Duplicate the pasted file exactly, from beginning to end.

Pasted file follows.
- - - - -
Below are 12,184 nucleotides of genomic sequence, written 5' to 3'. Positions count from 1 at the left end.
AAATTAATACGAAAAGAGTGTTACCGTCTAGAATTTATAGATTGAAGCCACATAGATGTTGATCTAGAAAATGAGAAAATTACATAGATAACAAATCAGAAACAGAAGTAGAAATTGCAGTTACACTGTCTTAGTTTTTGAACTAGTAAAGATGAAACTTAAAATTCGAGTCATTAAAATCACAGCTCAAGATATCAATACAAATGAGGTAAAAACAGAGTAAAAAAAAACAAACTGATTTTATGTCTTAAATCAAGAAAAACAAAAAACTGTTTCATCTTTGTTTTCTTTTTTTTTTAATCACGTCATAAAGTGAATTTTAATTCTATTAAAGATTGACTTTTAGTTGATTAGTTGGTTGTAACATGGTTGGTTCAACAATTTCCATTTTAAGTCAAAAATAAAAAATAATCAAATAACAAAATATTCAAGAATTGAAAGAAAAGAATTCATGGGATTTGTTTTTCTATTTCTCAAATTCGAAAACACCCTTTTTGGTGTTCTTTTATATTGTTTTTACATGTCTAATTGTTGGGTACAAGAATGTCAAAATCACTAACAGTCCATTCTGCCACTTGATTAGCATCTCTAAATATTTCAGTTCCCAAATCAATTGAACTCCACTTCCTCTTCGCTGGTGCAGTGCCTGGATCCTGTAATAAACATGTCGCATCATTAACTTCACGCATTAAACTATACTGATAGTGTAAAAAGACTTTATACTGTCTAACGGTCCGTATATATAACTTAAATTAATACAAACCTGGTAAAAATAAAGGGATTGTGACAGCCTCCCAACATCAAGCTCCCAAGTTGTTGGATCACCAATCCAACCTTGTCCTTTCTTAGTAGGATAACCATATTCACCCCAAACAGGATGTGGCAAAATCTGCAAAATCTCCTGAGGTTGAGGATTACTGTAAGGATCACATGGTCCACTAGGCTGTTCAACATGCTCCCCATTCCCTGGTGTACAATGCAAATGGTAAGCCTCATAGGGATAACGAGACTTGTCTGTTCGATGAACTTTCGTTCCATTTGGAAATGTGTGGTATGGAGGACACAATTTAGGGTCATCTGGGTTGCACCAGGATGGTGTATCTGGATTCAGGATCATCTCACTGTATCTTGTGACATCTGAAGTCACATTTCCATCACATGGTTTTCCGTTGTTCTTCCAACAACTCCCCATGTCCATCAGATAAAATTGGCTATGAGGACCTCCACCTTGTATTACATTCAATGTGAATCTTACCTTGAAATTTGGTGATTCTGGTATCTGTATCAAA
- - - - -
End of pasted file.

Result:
Below are 12,184 nucleotides of genomic sequence, written 5' to 3'. Positions count from 1 at the left end.
AAATTAATACGAAAAGAGTGTTACCGTCTAGAATTTATAGATTGAAGCCACATAGATGTTGATCTAGAAAATGAGAAAATTACATAGATAACAAATCAGAAACAGAAGTAGAAATTGCAGTTACACTGTCTTAGTTTTTGAACTAGTAAAGATGAAACTTAAAATTCGAGTCATTAAAATCACAGCTCAAGATATCAATACAAATGAGGTAAAAACAGAGTAAAAAAAAACAAACTGATTTTATGTCTTAAATCAAGAAAAACAAAAAACTGTTTCATCTTTGTTTTCTTTTTTTTTTAATCACGTCATAAAGTGAATTTTAATTCTATTAAAGATTGACTTTTAGTTGATTAGTTGGTTGTAACATGGTTGGTTCAACAATTTCCATTTTAAGTCAAAAATAAAAAATAATCAAATAACAAAATATTCAAGAATTGAAAGAAAAGAATTCATGGGATTTGTTTTTCTATTTCTCAAATTCGAAAACACCCTTTTTGGTGTTCTTTTATATTGTTTTTACATGTCTAATTGTTGGGTACAAGAATGTCAAAATCACTAACAGTCCATTCTGCCACTTGATTAGCATCTCTAAATATTTCAGTTCCCAAATCAATTGAACTCCACTTCCTCTTCGCTGGTGCAGTGCCTGGATCCTGTAATAAACATGTCGCATCATTAACTTCACGCATTAAACTATACTGATAGTGTAAAAAGACTTTATACTGTCTAACGGTCCGTATATATAACTTAAATTAATACAAACCTGGTAAAAATAAAGGGATTGTGACAGCCTCCCAACATCAAGCTCCCAAGTTGTTGGATCACCAATCCAACCTTGTCCTTTCTTAGTAGGATAACCATATTCACCCCAAACAGGATGTGGCAAAATCTGCAAAATCTCCTGAGGTTGAGGATTACTGTAAGGATCACATGGTCCACTAGGCTGTTCAACATGCTCCCCATTCCCTGGTGTACAATGCAAATGGTAAGCCTCATAGGGATAACGAGACTTGTCTGTTCGATGAACTTTCGTTCCATTTGGAAATGTGTGGTATGGAGGACACAATTTAGGGTCATCTGGGTTGCACCAGGATGGTGTATCTGGATTCAGGATCATCTCACTGTATCTTGTGACATCTGAAGTCACATTTCCATCACATGGTTTTCCGTTGTTCTTCCAACAACTCCCCATGTCCATCAGATAAAATTGGCTATGAGGACCTCCACCTTGTATTACATTCAATGTGAATCTTACCTTGAAATTTGGTGATTCTGGTATCTGTATCAAA